Shipyard Rescuers
Datum: 02.11.2011

Shipyard Rescuers

Striving for a bright future, United Shipbuilding Corporation is acting as a rescuer so far

During October, the state-owned United Shipbuilding Corporation (USC) was actively gathering under its wing a number of industry enterprises based in St. Petersburg:

  • Beginning October, Russia’s Central Bank transferred Baltiysky Zavod OAO (the Baltic Shipyard) under temporal administration of USC. The shipyard’s assets were pledged to the Central Bank to secure credits granted to United Industrial Corporation headed by ex-senator Sergei Pugachev.

  • In the middle of the month, the Central Bank transferred the shares of the Shipbuilding Plant Severnaya Verf (the Northern Shipyard) under fiduciary management of USC. The plant’s assets were also in pawn for credits granted to United Industrial Corporation.

  • End October, the government ordered USC to purchase 52.75% authorized capital of Proletarsky Zavod OAO.

  • United Shipbuilding Corporation OAO is the largest shipbuilding company of Russia founded in 2007. 100% of its assets belong to the state. The holding unites more than 50 industry enterprises and institutions (main shipbuilding and ship-repairing yards, leading RD centres). By now, USC consolidates more than 70% of local shipbuilding industry.
    The corporation’s structure includes 3 regional subsidiary holdings: the Western Shipbuilding Centre OAO in St. Petersburg; the Northern Shipbuilding and Maintenance Centre OAO in Severodvinsk and the Far Eastern Shipbuilding and Maintenance Centre OAO in Vladivostok complemented by leading research and development centres.

    In fact, joining USC (even only as USC-managed companies) means a chance to survive for the Baltiysky Zavod and the Proletarsky Zavod as both plants are close to bankruptcy. Former Pugachev’s assets were long expected to be transferred to USC as the state-run corporation already owns 20% of the Severnaya Verf shares. The move was only a question of time. But the purchase of the Proletarsky Zavod became a kind of surprise. Looks like the government fully believed in the anti-crisis management talent of Roman Trotsenko, USC’s head, deciding to hand him over the Proletarsky Zavod, too.
    Specialising in ship and power engineering, Proletarsky Zavod OAO offers products for naval and civil shipbuilding working with many enterprises belonging to USC. Its current debt is more than 2 billion rubles (about $65 million). USC is going to offer a plan to pull the plant out of the crisis and to contribute another billion rubles worth of contracts. The final decision to transfer a blocking stake to USC was announced after a visit of Prime Minister Vladimir Putin to the Proletarsky Zavod.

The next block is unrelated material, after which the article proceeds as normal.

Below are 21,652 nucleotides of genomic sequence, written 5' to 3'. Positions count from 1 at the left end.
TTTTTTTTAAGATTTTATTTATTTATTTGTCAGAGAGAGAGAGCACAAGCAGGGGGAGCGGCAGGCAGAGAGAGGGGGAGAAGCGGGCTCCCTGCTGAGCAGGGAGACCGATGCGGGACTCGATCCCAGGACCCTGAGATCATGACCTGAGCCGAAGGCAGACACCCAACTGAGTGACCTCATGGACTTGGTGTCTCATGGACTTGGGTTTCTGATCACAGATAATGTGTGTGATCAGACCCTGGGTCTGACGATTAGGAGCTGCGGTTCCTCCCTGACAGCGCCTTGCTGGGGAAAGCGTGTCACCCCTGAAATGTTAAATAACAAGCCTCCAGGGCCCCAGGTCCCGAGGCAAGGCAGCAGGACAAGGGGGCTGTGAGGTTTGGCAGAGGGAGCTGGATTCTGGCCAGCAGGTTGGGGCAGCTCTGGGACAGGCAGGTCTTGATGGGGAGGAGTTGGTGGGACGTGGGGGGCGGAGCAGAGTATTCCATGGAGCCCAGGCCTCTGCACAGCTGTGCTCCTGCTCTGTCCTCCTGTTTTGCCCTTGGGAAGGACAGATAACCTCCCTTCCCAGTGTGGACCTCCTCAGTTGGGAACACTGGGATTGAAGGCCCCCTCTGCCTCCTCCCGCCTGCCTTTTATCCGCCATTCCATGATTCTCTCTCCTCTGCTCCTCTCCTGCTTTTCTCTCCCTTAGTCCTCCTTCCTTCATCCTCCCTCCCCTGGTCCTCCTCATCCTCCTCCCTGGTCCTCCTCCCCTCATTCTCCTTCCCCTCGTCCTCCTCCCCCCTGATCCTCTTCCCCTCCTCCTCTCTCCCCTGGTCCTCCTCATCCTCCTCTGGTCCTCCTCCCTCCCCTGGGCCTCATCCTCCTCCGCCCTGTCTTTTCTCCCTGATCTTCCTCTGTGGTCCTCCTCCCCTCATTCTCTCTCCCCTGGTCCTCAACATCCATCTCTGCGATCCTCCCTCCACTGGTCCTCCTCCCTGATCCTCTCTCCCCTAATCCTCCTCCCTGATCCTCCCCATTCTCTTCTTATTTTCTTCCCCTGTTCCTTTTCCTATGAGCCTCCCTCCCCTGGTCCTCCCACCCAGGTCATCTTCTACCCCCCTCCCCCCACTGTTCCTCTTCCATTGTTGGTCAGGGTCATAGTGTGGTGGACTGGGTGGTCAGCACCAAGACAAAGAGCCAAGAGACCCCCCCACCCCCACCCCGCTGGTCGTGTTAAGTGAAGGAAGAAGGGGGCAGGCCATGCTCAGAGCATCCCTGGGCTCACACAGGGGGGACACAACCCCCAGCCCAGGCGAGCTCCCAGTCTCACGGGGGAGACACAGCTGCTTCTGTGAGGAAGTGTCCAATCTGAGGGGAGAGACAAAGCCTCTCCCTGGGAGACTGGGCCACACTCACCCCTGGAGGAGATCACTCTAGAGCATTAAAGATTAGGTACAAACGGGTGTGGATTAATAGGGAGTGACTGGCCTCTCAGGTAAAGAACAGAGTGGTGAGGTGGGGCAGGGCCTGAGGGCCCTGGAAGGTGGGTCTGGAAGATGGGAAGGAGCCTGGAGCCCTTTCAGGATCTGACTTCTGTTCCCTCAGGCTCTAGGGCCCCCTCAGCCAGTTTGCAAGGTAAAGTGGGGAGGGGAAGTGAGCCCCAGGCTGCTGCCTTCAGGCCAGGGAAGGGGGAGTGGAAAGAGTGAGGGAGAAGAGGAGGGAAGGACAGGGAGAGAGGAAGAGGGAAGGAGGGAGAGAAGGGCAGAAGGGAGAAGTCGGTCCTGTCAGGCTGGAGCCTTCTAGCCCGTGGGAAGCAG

The financial state of the Baltiysky Zavod is even more serious with the burden of its debts amounting to 7 billion rubles (about $230 million). Due to this debt, the main order of the Baltiysky Zavod —world's first floating nuclear power plant — was impounded by the court at the request of Rosenergoatom. Still, the plant has certain advantages over its competitors as it continues to be the only Russian builder of atomic ships and vessels, including icebreakers. Recently, Viktor Olersky, Deputy Minister of Transport, discussed the plans to build Russian icebreakers. According to him, the Ministry is ordering four new diesel icebreakers worth a total of 79 billion rubles. Earlier, the Russian Transport Minister Igor Levitin announced that a new nuclear icebreaker would be rolled out as early as next year. Though it is not clear yet whether the government plans a tender or is ready to give the order straight to USC, the Baltiysky Zavod will obviously build the nuclear ship. Moreover, the chances are rather high for the plant to get one more order for diesel icebreakers. Under USC’s management, the Baltiysky Zavod would not desperately seek for orders. The corporation has already given the yard the right to lay keel for a Gazflot ice-class supply vessel worth about 3 billion rubles (about $100 million). Previously, the ship was to be constructed by the Amursk shipbuilding yard also belonging to USC.
    The financial state of the Severnaya Verf remains stable. According to USC representatives, United Industrial Corporation have divided its two plants on purpose, trying to make a profit centre from the Severnaya Verf and a future bankrupt from the Baltiysky Zavod. Now that both yards are managed by USC, their workload will be nearly equal. Being a part of USC means assured naval corvette and frigate orders for the Severnaya Verf along with marine shelf equipment. Escaping from a useless competition with Kaliningrad-based Yantar shipbuilding plant in the naval segment, the yard will get regular orders from the Russian Navy.